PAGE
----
Lots of fun in school today. I had great fun driving down the road in my Viking helmet, once I figured out how to angle myself into the truck. Got to New Berlin by 8 and picked up the load of root beer, vanilla ice cream, marshmallows, rice krispies, butter, pans, paddles, milk, etc. for our Halloween party. Fawn and I had the root beer float, krispy treat stop on the rotating party circuit in our wing. I felt good in my Viking costume but instead of recognizing me as Boudicea the Celtic Warrior Queen my college-educated colleagues kept singing Wagner opera whenever they saw me. We did a skull painting tutorial and had trick or treat visitors from the kiddie wing - a real treat for me as we are kidless on Halloween out here in the wild. I miss kids so much I think about adopting a couple but they would surely accuse me of using them as slave labor on the farm. Well, it is a farm. It was raining by the time I got home and hasn't stopped. The sheep are not happy and won't go out to graze. Left the gate open. They like to go up to the tippy top where there is more grass to eat but last night did not come down. Spousal unit made serious points when he took my 4WD truck up there this morning to chase them back down and lock them up so we could go to work. Trouble is a little band of goaties was hiding in the woods and decided to go across the street to graze while I was gone. The grass is always greener...They saw me pull in and were back at the barnyard gate before I could get changed to go and fetch them. Smart goaties. They made points, too. The ducks are loving this rain. It's so warm I had to take off my jacket in the barn. The fleas and flies will come back along with the big, fat earthworms that come out at night and offer themselves up for duckie treats. All this will be over once the snows come, which could be any time, but not soon as it will be in the sixties next week. Considering it was 12F on the farm a couple of mornings ago, well, this is weird. Bed soon for me. Too much sugar today. Didn't see or feel any spirits in the barn tonight. I know they are there (just ask Kim and Daryl) but don't think I am worth approaching. Perhaps they just watch and enjoy. Thor kept making little growls and I thought he must know something I don't know, but it was Finn creeping around outside. I climbed the ladder to feed the hay mow kitties very quickly, and got myself back down real fast. Very spooky up there...my farm is one of the oldest in Brookfield, started by Elisha Burdick, one of the founding citizens here. His wife, Lydia, is still here...in spirit that is. I am never alone.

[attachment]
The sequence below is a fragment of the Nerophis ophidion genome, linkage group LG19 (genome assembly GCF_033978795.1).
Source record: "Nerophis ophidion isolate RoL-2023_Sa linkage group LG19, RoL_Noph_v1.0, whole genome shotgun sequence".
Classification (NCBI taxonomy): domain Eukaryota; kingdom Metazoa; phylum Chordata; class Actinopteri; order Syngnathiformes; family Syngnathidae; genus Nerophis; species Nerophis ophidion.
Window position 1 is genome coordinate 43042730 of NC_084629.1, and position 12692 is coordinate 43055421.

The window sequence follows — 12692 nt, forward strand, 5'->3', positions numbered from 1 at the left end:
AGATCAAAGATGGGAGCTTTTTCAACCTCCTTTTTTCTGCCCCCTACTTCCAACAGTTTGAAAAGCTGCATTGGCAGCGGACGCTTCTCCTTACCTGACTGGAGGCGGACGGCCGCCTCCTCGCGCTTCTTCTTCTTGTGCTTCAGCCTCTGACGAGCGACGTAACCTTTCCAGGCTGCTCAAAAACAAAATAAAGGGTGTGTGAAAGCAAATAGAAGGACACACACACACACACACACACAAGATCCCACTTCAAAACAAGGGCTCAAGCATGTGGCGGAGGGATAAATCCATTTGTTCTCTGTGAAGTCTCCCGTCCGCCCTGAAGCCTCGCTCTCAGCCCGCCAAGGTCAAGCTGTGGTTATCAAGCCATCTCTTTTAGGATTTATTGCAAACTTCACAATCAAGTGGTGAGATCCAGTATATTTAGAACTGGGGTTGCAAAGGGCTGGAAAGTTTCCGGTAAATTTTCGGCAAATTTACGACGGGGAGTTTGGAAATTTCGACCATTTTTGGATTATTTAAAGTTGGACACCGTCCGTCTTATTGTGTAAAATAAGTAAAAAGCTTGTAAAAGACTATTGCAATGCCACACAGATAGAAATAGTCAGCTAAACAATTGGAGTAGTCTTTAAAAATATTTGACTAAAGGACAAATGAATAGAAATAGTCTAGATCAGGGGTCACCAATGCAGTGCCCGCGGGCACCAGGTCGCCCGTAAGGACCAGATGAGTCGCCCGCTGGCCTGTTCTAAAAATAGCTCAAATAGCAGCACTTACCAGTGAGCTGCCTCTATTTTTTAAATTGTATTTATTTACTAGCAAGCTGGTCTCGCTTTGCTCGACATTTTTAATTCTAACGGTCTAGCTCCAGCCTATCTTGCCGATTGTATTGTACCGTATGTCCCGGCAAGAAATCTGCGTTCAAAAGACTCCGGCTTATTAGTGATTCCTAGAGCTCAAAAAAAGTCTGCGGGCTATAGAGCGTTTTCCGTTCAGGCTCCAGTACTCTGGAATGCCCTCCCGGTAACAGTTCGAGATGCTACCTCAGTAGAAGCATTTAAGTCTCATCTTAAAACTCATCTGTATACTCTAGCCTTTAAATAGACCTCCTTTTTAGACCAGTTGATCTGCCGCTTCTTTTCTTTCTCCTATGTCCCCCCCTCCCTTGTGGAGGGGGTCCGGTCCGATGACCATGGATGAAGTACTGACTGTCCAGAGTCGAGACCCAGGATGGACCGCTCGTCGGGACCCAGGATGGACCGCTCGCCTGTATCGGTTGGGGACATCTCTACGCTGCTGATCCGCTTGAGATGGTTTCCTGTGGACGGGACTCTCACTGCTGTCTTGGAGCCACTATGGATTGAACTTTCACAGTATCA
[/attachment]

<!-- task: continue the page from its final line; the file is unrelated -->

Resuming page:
Wednesday, October 30, 2013